Back to the Pilgrim. We did a quick walkthrough. If we donít like what we see at first glance, there is no use wasting our time and the broker or owners time. Actually, we did like what we saw. My wife looked at me and said, "this is the boat"; and so it was. Well maybe not that particular Pilgrim, but some Pilgrim. I thought I had made it clear to the broker that if we liked the boat I was going to go over it with a fine tooth comb. He thought I was going to have it surveyed by someone else at a later date as he had other appointments. I finally made it clear to him that this "was the survey". Since he couldnít just leave me there for the rest of the day alone (brokerage rules) he needed to call the owner to see if it would be ok for me to be there without him. As the boat had been on the market all summer with no offers, the owner thought "why not?".

After doing our hull survey it was time to check out the interior. She was rough and in need of some TLC. That was a good thing. I could see why there had been no offers made. Since I seem to tear everything up anyway, it didnít bother me that she needed work. The previous owner had the engine and bow thruster replaced a few years prior, and the engine only had about 400 hours on it but a lot of people donít look at that. This means the big stuff is sort of done; I can do the rest. Sure we found some issues, but nothing that we couldnít do given some time and money. Maybe this is the Pilgrim for us.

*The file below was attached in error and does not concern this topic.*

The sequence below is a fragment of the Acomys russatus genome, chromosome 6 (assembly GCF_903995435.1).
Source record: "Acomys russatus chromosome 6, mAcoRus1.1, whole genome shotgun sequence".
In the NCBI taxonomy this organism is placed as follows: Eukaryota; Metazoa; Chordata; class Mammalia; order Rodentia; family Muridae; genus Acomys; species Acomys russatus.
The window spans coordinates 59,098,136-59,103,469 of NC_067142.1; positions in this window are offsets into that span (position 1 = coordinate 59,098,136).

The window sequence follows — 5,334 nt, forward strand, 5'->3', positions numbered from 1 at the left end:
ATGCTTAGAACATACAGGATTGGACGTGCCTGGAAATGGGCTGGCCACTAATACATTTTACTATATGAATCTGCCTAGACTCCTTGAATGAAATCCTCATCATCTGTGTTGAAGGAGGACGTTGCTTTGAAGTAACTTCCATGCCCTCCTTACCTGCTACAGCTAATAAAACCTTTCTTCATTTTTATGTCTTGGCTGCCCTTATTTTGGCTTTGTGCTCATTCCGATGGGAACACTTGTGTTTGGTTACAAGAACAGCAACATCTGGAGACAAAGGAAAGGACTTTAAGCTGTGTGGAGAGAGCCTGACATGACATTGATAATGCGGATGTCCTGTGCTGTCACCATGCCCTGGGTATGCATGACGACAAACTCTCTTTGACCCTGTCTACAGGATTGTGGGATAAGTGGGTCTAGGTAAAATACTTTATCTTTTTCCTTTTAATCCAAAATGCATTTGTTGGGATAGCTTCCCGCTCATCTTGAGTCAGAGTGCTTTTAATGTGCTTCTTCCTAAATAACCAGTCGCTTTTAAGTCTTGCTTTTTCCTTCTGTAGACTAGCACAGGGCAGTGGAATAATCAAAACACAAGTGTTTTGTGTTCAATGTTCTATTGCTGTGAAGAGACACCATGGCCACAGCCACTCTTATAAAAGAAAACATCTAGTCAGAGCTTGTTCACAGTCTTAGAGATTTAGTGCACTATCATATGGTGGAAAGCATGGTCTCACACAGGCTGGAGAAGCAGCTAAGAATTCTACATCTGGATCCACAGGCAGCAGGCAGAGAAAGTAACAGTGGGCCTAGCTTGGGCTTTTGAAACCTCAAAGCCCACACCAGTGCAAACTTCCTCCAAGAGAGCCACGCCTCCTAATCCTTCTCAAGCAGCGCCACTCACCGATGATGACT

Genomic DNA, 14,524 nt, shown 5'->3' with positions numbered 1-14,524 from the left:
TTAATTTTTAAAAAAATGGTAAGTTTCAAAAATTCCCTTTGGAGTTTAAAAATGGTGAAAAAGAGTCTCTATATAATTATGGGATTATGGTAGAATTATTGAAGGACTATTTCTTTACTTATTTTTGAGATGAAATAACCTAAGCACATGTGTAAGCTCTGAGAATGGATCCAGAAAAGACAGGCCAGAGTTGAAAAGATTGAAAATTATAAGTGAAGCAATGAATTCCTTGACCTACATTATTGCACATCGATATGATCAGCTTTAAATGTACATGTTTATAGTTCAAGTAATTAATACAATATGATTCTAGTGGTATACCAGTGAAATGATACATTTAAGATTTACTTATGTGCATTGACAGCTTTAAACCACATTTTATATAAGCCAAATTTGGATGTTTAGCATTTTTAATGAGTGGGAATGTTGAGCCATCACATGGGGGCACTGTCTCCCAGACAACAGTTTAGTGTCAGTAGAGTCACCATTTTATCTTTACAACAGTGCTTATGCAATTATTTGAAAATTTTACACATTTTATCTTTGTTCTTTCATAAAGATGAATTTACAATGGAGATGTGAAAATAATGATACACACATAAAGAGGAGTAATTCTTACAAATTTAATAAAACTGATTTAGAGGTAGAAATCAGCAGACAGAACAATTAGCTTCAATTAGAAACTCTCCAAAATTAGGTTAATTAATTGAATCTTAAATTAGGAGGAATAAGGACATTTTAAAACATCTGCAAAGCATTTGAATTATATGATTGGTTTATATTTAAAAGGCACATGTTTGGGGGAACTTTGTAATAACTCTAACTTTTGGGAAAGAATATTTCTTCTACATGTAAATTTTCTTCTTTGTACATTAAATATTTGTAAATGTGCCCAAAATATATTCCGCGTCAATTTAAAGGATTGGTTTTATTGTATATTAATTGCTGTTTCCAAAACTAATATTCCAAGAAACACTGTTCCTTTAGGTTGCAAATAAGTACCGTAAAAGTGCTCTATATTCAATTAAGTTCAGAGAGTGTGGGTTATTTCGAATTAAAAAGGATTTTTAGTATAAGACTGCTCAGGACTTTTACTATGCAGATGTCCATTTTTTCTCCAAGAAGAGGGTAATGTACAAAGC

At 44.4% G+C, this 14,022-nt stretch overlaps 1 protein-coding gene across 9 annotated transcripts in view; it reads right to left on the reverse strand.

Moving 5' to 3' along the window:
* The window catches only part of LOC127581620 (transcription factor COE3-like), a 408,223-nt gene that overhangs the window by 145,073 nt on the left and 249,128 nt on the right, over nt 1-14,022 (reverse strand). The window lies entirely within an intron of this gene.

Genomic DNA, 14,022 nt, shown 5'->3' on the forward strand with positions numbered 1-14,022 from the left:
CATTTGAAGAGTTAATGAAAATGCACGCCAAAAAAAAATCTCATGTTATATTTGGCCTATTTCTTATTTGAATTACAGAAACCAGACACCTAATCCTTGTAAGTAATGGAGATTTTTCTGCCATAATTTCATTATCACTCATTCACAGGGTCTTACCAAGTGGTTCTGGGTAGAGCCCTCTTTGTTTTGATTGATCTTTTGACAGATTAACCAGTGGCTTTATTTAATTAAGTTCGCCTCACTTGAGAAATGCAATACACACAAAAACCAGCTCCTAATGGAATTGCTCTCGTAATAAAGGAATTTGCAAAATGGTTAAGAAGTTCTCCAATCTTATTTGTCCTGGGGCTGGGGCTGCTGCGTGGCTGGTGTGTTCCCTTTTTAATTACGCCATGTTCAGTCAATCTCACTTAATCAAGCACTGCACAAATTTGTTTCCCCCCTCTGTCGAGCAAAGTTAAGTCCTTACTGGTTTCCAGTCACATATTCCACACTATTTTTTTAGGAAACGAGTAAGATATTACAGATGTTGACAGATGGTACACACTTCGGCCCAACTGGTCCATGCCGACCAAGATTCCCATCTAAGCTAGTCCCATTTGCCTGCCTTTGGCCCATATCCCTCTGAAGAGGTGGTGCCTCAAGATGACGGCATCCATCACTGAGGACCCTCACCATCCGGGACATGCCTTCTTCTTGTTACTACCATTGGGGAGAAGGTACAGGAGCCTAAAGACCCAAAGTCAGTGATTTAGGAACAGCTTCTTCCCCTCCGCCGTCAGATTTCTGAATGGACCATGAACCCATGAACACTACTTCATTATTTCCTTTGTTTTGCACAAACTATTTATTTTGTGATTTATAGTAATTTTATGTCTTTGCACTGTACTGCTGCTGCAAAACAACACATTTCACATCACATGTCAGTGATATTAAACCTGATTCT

At the end of the day, we decided that we would make an offer but wanted to spend a day or so thinking over what our offering price should be. We would do this from home, a seven hour drive away. This keeps you from doing something silly as buying a boat is really an emotional decision. A sound financial investment, it is not. Since we were there alone, we had a glass of Charles Shaw (aka Two-Buck-Chuck) on the Pilgrim and toasted our good fortune in actually finding a boat that will hopefully allow us to fulfill our dream, locked up the boat and said goodbye to what we hoped would be our new family member.